PNS National Newscast

Audio Activation
"Siri, play the Public News Service (podcast)"
"Hey Google, play the Public News Service podcast"
"Alexa, play Public News Service podcast"
or "Alexa, what's my news flash?" once you set it up in the Alexa app

2020Talks

Audio Activation
"Siri, play the 2020Talks podcast"
"Hey Google, play the 2020Talks podcast"
"Alexa, play Two-Thousand-Twenty Talks podcast"
or "Alexa, what's my news flash?" once you set it up in the Alexa app

Newscasts

PNS Daily Newscast - August 11, 2020 


Small business owners say postal delays make it harder to survive the pandemic; federal stimulus funding falls short for mental health treatment.


2020Talks - August 11, 2020 


Connecticut updates its election rules, and two Trump allies face off in Georgia's state runoff. Plus, a preview of next week's Democratic National Convention.

Education Union Flies Yellow Caution Flag

November 14, 2008

Albany, NY — Governor David Paterson is trying to save $2 billion by April, and the state's 600,000-member teacher's union is holding up a yellow caution flag, saying he may be moving too quickly.

Dick Iannuzzi, president of New York State United Teachers, suggests a new Congress and President might treat the states better than the outgoing administration. So, rather than force public schools to make difficult midyear cuts, he believes Paterson might do better to put off dealing with part of the fiscal crisis -- at least, for now.

"He has the right message -- we have to address the economic problems of New York State. But we think he ought to slow down enough to see what is available from the federal government. We also think everything really does have to be on the table, and that includes a more progressive income tax."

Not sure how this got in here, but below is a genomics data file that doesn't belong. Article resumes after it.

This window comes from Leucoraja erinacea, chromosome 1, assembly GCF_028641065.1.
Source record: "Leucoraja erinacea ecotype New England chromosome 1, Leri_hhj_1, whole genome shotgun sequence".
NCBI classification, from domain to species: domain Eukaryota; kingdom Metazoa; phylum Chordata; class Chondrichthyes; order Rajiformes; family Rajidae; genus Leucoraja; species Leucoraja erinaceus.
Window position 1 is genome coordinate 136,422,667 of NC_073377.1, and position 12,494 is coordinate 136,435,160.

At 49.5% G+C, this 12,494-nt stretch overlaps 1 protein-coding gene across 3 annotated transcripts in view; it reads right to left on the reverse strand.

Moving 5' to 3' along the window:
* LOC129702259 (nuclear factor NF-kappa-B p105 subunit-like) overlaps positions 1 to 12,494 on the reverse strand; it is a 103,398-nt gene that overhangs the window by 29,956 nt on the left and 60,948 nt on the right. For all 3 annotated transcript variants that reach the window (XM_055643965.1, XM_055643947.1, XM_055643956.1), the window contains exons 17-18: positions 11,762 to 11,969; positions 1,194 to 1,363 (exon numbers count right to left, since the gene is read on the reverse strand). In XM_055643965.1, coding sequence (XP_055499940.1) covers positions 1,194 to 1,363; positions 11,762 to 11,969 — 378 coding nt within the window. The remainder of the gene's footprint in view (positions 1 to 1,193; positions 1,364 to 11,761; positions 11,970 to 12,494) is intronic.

Governor Paterson proposes cutting $585 billion from schools this year to deal with what he calls "the worst fiscal crisis since the Great Depression." Technically, the budget must be in balance by March 30, 2009, although the state has a reserve fund that Iannuzzi believes can be tapped now if necessary.

According to Ianuzzi, Paterson deserves credit for making the proposed cuts proportional, so the poorest school districts would be subject to fewer cuts than those in better financial shape. Still, he says, tightening the belts at midyear means many districts face the possibility of having to scrap some key programs.

"After-school programs or Saturday programs that offer extra support and help for students who are at risk; those are costly programs, but very important. I would not be surprised if that isn't one of the first places that school districts have to go."

Next week's special legislative session will deal only with budget cuts. Revenue proposals, including the so-called "millionaire's tax" intended to make the state income tax more progressive, are not on the agenda. That's another reason Iannuzzi feels it makes sense to slow down until next year's regular session.

Michael Clifford/Mike Clifford, Public News Service - NY